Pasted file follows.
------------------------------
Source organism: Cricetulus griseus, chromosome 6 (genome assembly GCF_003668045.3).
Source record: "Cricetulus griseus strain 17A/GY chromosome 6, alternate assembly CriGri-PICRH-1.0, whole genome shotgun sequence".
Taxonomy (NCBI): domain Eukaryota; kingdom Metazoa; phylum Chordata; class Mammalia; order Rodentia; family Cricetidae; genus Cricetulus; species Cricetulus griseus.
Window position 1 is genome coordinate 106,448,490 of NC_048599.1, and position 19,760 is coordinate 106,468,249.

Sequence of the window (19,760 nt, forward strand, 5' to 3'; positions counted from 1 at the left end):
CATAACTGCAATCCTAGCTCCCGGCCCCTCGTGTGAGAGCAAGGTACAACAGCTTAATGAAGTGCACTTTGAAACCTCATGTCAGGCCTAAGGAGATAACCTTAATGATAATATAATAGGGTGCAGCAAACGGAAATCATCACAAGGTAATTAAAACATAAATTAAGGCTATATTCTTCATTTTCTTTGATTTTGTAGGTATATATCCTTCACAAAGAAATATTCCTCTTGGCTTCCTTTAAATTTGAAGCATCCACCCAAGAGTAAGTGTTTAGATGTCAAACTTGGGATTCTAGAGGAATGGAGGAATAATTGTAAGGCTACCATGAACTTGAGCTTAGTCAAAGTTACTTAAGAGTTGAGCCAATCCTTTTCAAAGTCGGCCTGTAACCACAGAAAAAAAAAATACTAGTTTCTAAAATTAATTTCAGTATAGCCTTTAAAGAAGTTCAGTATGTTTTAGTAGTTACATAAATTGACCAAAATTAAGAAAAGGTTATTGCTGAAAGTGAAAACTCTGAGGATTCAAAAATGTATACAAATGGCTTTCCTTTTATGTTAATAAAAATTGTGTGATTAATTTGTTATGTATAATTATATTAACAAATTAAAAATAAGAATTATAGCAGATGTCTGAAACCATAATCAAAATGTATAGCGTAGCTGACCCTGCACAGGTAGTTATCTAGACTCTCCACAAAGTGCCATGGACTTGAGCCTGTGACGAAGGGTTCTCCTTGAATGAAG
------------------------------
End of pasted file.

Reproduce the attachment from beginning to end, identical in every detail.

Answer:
Source organism: Cricetulus griseus, chromosome 6 (genome assembly GCF_003668045.3).
Source record: "Cricetulus griseus strain 17A/GY chromosome 6, alternate assembly CriGri-PICRH-1.0, whole genome shotgun sequence".
Taxonomy (NCBI): domain Eukaryota; kingdom Metazoa; phylum Chordata; class Mammalia; order Rodentia; family Cricetidae; genus Cricetulus; species Cricetulus griseus.
Window position 1 is genome coordinate 106,448,490 of NC_048599.1, and position 19,760 is coordinate 106,468,249.

Sequence of the window (19,760 nt, forward strand, 5' to 3'; positions counted from 1 at the left end):
CATAACTGCAATCCTAGCTCCCGGCCCCTCGTGTGAGAGCAAGGTACAACAGCTTAATGAAGTGCACTTTGAAACCTCATGTCAGGCCTAAGGAGATAACCTTAATGATAATATAATAGGGTGCAGCAAACGGAAATCATCACAAGGTAATTAAAACATAAATTAAGGCTATATTCTTCATTTTCTTTGATTTTGTAGGTATATATCCTTCACAAAGAAATATTCCTCTTGGCTTCCTTTAAATTTGAAGCATCCACCCAAGAGTAAGTGTTTAGATGTCAAACTTGGGATTCTAGAGGAATGGAGGAATAATTGTAAGGCTACCATGAACTTGAGCTTAGTCAAAGTTACTTAAGAGTTGAGCCAATCCTTTTCAAAGTCGGCCTGTAACCACAGAAAAAAAAAATACTAGTTTCTAAAATTAATTTCAGTATAGCCTTTAAAGAAGTTCAGTATGTTTTAGTAGTTACATAAATTGACCAAAATTAAGAAAAGGTTATTGCTGAAAGTGAAAACTCTGAGGATTCAAAAATGTATACAAATGGCTTTCCTTTTATGTTAATAAAAATTGTGTGATTAATTTGTTATGTATAATTATATTAACAAATTAAAAATAAGAATTATAGCAGATGTCTGAAACCATAATCAAAATGTATAGCGTAGCTGACCCTGCACAGGTAGTTATCTAGACTCTCCACAAAGTGCCATGGACTTGAGCCTGTGACGAAGGGTTCTCCTTGAATGAAG